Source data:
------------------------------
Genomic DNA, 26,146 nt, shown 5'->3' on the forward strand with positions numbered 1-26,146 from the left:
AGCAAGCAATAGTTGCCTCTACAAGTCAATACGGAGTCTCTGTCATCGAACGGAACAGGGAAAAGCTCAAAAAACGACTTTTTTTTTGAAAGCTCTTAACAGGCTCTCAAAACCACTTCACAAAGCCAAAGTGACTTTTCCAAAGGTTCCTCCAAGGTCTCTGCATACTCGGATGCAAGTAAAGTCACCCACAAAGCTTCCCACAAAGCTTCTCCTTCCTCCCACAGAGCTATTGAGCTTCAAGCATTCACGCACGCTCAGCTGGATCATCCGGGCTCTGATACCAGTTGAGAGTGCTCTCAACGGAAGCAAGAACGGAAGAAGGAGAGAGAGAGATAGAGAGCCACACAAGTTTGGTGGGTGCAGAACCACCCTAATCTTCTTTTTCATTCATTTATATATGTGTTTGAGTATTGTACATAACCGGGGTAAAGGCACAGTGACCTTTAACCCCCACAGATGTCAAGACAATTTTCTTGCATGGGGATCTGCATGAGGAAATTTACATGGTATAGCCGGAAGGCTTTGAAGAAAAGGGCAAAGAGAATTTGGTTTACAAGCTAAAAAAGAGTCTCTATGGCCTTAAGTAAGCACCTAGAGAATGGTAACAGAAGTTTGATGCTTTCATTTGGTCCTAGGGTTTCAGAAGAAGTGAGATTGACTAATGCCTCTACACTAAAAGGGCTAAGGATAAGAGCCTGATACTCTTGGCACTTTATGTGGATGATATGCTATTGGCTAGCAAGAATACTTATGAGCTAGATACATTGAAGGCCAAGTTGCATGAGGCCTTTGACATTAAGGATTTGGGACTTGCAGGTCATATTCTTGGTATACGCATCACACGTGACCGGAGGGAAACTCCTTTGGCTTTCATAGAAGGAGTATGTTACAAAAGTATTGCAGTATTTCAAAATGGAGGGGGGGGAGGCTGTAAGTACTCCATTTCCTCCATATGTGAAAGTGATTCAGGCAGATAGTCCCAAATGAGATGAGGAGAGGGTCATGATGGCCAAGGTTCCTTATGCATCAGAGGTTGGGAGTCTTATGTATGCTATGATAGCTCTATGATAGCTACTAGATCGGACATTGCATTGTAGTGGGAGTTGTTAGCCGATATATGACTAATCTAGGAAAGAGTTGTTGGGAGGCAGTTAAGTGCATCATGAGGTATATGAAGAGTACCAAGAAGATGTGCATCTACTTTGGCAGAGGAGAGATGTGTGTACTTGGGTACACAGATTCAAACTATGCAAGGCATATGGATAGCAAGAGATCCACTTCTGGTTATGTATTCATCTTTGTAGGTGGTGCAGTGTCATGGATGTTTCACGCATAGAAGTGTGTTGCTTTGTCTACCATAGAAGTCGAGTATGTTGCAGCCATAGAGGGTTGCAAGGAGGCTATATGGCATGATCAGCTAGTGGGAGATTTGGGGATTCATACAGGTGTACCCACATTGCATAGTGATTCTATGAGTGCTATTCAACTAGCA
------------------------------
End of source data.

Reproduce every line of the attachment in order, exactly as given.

Genomic DNA, 26,146 nt, shown 5'->3' on the forward strand with positions numbered 1-26,146 from the left:
AGCAAGCAATAGTTGCCTCTACAAGTCAATACGGAGTCTCTGTCATCGAACGGAACAGGGAAAAGCTCAAAAAACGACTTTTTTTTTGAAAGCTCTTAACAGGCTCTCAAAACCACTTCACAAAGCCAAAGTGACTTTTCCAAAGGTTCCTCCAAGGTCTCTGCATACTCGGATGCAAGTAAAGTCACCCACAAAGCTTCCCACAAAGCTTCTCCTTCCTCCCACAGAGCTATTGAGCTTCAAGCATTCACGCACGCTCAGCTGGATCATCCGGGCTCTGATACCAGTTGAGAGTGCTCTCAACGGAAGCAAGAACGGAAGAAGGAGAGAGAGAGATAGAGAGCCACACAAGTTTGGTGGGTGCAGAACCACCCTAATCTTCTTTTTCATTCATTTATATATGTGTTTGAGTATTGTACATAACCGGGGTAAAGGCACAGTGACCTTTAACCCCCACAGATGTCAAGACAATTTTCTTGCATGGGGATCTGCATGAGGAAATTTACATGGTATAGCCGGAAGGCTTTGAAGAAAAGGGCAAAGAGAATTTGGTTTACAAGCTAAAAAAGAGTCTCTATGGCCTTAAGTAAGCACCTAGAGAATGGTAACAGAAGTTTGATGCTTTCATTTGGTCCTAGGGTTTCAGAAGAAGTGAGATTGACTAATGCCTCTACACTAAAAGGGCTAAGGATAAGAGCCTGATACTCTTGGCACTTTATGTGGATGATATGCTATTGGCTAGCAAGAATACTTATGAGCTAGATACATTGAAGGCCAAGTTGCATGAGGCCTTTGACATTAAGGATTTGGGACTTGCAGGTCATATTCTTGGTATACGCATCACACGTGACCGGAGGGAAACTCCTTTGGCTTTCATAGAAGGAGTATGTTACAAAAGTATTGCAGTATTTCAAAATGGAGGGGGGGGAGGCTGTAAGTACTCCATTTCCTCCATATGTGAAAGTGATTCAGGCAGATAGTCCCAAATGAGATGAGGAGAGGGTCATGATGGCCAAGGTTCCTTATGCATCAGAGGTTGGGAGTCTTATGTATGCTATGATAGCTCTATGATAGCTACTAGATCGGACATTGCATTGTAGTGGGAGTTGTTAGCCGATATATGACTAATCTAGGAAAGAGTTGTTGGGAGGCAGTTAAGTGCATCATGAGGTATATGAAGAGTACCAAGAAGATGTGCATCTACTTTGGCAGAGGAGAGATGTGTGTACTTGGGTACACAGATTCAAACTATGCAAGGCATATGGATAGCAAGAGATCCACTTCTGGTTATGTATTCATCTTTGTAGGTGGTGCAGTGTCATGGATGTTTCACGCATAGAAGTGTGTTGCTTTGTCTACCATAGAAGTCGAGTATGTTGCAGCCATAGAGGGTTGCAAGGAGGCTATATGGCATGATCAGCTAGTGGGAGATTTGGGGATTCATACAGGTGTACCCACATTGCATAGTGATTCTATGAGTGCTATTCAACTAGCA